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How Google Indexes Your Webpage

Author: Norman McIver

When understanding how Google indexes webpage’s is to think of the web as a large book and which has an impressive index which identifies where everything is located. When you query a search on Google, it checks their index of webpage’s they have compiled and determines the most relevant search results to be returned back to the user.

The three key processes in delivering search results to you are:

  • Crawling: Does Google know about your site? Can we find it?
  • Indexing: Can Google index your site?
  • Serving: Does the site have good and useful content that is relevant to the user’s search?



Google use a process where automated software known as Googlebot skewers the internet for new and recently updated paged to be added to their index.

Google use a vast set of computers to fetch (or “crawl”) billions of webpage’s. The program which performs this amazing job is known as Googlebot. Other terms it’s also known as are robot, bot or spider. Googlebot uses an algorithmic process: computer programs determine which sites to crawls, how often, and how many pages they fetch from each site.


When Googlebot begins to the crawl the internet it starts with a list of URL’s from previous sessions, and augmented with Sitemap data provided by webmasters. When Googlebot lands on a page it takes the links from that page and adds them to its list of pages to crawl. New websites or updates to new ones are noted and updated on the Google index.

The good thing to note here is that you cannot pay Google to crawl a site more frequently and is not part of their revenue generating services.

Googlebot processes each of the pages it crawls in order to compile a massive index of all the words it sees and their location on each page. In addition, Google processes information included in key content tags and attributes, such as Title tags and ALT attributes. Googlebot can process many, but not all, content types. For example, we cannot process the content of some rich media files, dynamic pages or iframes.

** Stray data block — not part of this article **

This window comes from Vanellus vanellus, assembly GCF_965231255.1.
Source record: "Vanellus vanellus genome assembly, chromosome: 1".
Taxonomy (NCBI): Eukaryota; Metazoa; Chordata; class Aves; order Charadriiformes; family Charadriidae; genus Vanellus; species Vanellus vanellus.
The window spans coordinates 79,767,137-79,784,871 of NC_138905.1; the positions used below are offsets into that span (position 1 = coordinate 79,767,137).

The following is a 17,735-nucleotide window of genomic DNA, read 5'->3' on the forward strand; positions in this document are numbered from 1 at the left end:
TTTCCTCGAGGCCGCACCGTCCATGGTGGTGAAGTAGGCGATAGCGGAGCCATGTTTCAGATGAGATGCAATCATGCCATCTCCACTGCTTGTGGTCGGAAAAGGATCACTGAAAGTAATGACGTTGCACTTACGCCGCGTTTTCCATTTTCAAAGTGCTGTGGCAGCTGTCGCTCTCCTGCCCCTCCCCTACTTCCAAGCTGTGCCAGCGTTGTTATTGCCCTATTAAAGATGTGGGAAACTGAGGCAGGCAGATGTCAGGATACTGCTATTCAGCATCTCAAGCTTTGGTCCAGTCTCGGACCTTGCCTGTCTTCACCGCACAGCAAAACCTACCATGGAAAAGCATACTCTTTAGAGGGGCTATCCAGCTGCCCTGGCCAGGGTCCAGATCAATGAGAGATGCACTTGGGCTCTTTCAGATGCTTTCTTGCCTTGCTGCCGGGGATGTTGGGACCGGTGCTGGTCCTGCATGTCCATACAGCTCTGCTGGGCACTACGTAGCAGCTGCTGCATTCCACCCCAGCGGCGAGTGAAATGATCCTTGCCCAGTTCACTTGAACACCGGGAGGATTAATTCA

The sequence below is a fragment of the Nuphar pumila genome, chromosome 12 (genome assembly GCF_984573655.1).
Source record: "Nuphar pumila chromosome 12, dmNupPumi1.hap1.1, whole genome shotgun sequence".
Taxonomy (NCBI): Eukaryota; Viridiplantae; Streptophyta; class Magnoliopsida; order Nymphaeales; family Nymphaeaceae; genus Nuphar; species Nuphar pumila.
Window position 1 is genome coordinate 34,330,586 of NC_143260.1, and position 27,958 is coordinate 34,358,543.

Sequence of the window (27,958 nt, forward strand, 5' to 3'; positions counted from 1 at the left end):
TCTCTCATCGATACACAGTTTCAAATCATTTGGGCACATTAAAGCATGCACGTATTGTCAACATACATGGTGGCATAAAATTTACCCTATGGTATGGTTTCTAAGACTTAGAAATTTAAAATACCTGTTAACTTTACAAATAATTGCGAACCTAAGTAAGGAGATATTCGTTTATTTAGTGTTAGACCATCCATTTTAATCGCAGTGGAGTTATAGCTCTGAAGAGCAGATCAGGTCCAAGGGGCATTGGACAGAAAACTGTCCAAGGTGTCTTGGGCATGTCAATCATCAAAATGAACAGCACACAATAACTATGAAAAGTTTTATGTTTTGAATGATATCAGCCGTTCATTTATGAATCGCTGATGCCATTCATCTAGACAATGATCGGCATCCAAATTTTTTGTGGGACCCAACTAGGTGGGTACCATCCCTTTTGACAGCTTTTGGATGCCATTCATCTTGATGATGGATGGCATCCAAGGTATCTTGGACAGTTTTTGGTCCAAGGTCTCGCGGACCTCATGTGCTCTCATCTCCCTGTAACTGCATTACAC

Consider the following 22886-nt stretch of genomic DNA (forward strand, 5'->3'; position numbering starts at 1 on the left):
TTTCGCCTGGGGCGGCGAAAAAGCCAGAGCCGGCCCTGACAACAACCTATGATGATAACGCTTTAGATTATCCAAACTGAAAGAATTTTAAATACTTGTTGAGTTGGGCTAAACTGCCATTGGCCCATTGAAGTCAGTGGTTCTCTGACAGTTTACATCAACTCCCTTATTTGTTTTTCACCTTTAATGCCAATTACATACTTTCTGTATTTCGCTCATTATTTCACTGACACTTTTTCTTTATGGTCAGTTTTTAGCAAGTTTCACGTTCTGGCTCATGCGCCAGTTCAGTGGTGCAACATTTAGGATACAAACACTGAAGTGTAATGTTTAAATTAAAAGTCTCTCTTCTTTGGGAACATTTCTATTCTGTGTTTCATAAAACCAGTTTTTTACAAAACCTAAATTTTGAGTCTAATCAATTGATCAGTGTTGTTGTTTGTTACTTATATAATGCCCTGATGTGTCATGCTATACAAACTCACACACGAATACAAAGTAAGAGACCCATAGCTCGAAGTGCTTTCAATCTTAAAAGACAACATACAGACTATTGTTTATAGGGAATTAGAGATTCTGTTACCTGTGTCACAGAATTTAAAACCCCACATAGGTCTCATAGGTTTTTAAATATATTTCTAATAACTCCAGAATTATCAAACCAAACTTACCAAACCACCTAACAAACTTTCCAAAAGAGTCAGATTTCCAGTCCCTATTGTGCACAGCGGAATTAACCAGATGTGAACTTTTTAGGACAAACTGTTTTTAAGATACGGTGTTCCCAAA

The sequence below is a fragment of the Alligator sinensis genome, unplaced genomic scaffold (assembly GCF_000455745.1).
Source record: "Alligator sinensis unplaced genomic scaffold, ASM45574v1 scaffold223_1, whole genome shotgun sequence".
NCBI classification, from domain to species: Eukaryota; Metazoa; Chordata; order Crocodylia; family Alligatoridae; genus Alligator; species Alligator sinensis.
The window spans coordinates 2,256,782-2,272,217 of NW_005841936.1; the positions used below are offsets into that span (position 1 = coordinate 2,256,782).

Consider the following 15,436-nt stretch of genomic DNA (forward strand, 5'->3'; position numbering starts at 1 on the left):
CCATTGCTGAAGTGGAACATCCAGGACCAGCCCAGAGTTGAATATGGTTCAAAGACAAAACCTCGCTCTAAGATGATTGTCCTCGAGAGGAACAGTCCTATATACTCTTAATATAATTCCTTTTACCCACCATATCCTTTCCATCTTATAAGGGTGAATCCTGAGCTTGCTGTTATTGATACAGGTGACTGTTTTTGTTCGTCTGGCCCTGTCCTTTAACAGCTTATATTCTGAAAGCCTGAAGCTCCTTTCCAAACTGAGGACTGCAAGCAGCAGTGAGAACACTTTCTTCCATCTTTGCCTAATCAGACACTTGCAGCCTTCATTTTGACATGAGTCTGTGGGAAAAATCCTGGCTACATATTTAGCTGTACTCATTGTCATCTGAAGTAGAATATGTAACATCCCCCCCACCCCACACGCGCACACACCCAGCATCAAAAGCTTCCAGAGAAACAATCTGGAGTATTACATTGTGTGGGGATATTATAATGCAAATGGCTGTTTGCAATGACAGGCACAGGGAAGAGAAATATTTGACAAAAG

Serving results

When you query a search on Google, it takes your query and matches to relevant pages within their index and then displays the results in the order Google feels most benefits your query. Relevancy is determined by over 200 factors, one of which is Pagerank. Pagerank is based on the importance if the incoming Links from other sites. Each link from another site your own contributes to how well your page will rank. But don’t think you can go out and get 1000’s of incoming links by automatically submitting to sites. Not links are equal in Googles eyes. Google is working hard to ensure that you the user are provided the best result for your search by identifying spam links and other practices that have a negative impact on search results. What this means in simple terms, if you have a site which provides information on pet care and products, then your page rank will increase when getting incoming links from websites with similar interests and content.

Before Google can index and rank your site well in search results, you need to ensure that Googlebot can crawl and index your site properly. Broken and dead links will have a negative impact on how your site ranks. It’s important to ensure that you use Google webamstertools to not only ensure your site can be crawled but to also ensure you comply with Googles guidelines and improve your sites ranking.

Caching your Site

One of the major advantaged I find with Google caching the content of your website is that if you ever mistakenly save over your index.html page on either your main website or one of it’s subfolders your can retrieve that data without to much hassle through Googles Webmaster Tools.

1. Log into your Webmaster Tools Account.

2. Click on Statistics on the left hand side panel.

3. Click on Index Stats.

4. Then on

cache: The current cache of your site cache:yourdomain.com

From here it will show you a screen shot of the last time Googlebot crawled your webpage.

What you want to do from here is save that page.

1. Go to ‘File’ at the top right hand corner of  your browser.

2. Go down to ‘Save As’ and save it as index.html or index1 whatever you choose.

3. Use your FTP program to transfer it over to your Hosting Folder.

4. Using your Website Design Tool modify it from what Google has Cached then save back over your index.html file.

By this point you should your original Website which was lost should now be restored. At this point you may want to make a back up of it.

Article Source: http://www.articlesbase.com/seo-articles/how-google-indexes-your-webpage-582912.html

About the Author

Norman McIver


iNet Products

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